Thursday, May 26, 2011

Gotta Solve That Mystery

My son woke up not feeling well, so he and I have given our morning over to a marathon of Scooby Doo! Mystery Incorporated. Because I'm me and thus constantly analyzing all fiction I come across, I've spent a lot of my viewing time trying to figure out what it is that makes this my favorite Scooby Doo series to date.

Looking at the various renditions of Scooby Doo is an interesting exercise in concept versus execution. The feel of each series is different despite the basic set-up being the same, ie a group of kids and their talking dog solving mysteries and unmasking monsters. There's always an element of humor and at least a dash of the ridiculous, but the nuances shift.

I asked my son why he thought I like this version more than the ones that were on when I was a kid. (I didn't like Scooby Doo much as a child. But it was the Scrappy Doo era, so...) He said, "I think it's because it has a wider target audience."

Let's take a second while I bask in how freaking proud I am that my nine-year-old talks like that.

I pointed out that jokes aimed at parents are hardly a new thing for Scooby. They've always been there. And jokes aimed at my generation of parents (as opposed to my parents) are all over What's New Scooby Doo, which even has some halfway decent alt rock tossed in on the soundtrack. Yet, I think he has a point. Something about this makes it target both him and me, to the point that I'd watch it without him. I like What's New Scooby Doo, but not enough to put it on just for me. That's unique to Mystery Incorporated.

The look of the show is clearly different. The screen shots don't look like a kids show, but like a comic book. That's undoubtedly part of it, but there are two other factors that I think weigh more. 1.) Scooby isn't the only main character and 2.) The kids all have lives outside of what's happening in this episode.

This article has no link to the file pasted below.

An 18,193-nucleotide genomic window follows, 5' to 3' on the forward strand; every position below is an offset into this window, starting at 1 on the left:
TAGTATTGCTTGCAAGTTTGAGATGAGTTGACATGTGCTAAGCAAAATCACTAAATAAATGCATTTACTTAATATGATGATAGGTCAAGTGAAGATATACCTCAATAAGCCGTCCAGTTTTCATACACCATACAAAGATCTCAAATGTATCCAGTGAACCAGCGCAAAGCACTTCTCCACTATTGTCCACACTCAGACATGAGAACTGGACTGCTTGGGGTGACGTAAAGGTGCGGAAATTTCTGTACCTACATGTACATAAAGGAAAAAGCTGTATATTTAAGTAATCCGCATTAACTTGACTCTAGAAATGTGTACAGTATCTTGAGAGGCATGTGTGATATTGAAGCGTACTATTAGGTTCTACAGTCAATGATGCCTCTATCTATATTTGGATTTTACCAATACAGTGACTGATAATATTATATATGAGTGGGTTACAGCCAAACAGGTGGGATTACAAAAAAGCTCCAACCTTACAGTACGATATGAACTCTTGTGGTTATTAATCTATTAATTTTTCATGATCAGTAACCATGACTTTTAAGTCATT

Yes, I can hear obvious objections to both of those points.

I'm aware the entire gang has been in most, though not all, incarnations of Scooby. But more screen time was given to Scooby and his sidekick Shaggy than to all the others combined. (Except for the ones which went so far as to remove the other three humans all together.) For the most part, I find Scooby more annoying than amusing or interesting, so it certainly helps to see the cast more balanced.

And, as for two... Yes, there was always an implication that there were things going on outside the episode. The crew would roll into town because somebody's uncle's best friend's former roommate invited them to his creepy mansion, thus telling us that these kids have families somewhere. But we didn't see their parents or their siblings or their school or even their town except the parts directly involved in the mystery du jour. In contrast, Mystery Incorporated has a thriving background full of recurring secondary characters, a series plot arc in addition to the episode mysteries, and evolving relationships inside of Mystery Inc.

I'm sure many people are annoyed by those last two elements. Many people don't want to need to watch multiple episodes, in order. But this isn't one of those shows where you are completely lost if you missed last week's broadcast and the continuance makes the characters much less static than the used to be. Personally, outside of pure comedy (like, say Family Guy or The Simpsons), I place the possibility of character development over the convenience of watching things out of order.

And while a lot of people want to vomit just thinking about teenage relationship drama, as a writer of YA romance, I'm obviously not one of them.

On a slightly different note... I'd like to take this opportunity to thank the makers of the 2002 live action Scooby Doo for making certain that Scrappy Doo can never, ever be brought back into the Scooby-verse. Cause, really, anything that doesn't have Scrappy Doo in it is an improvement over anything that does.

No comments: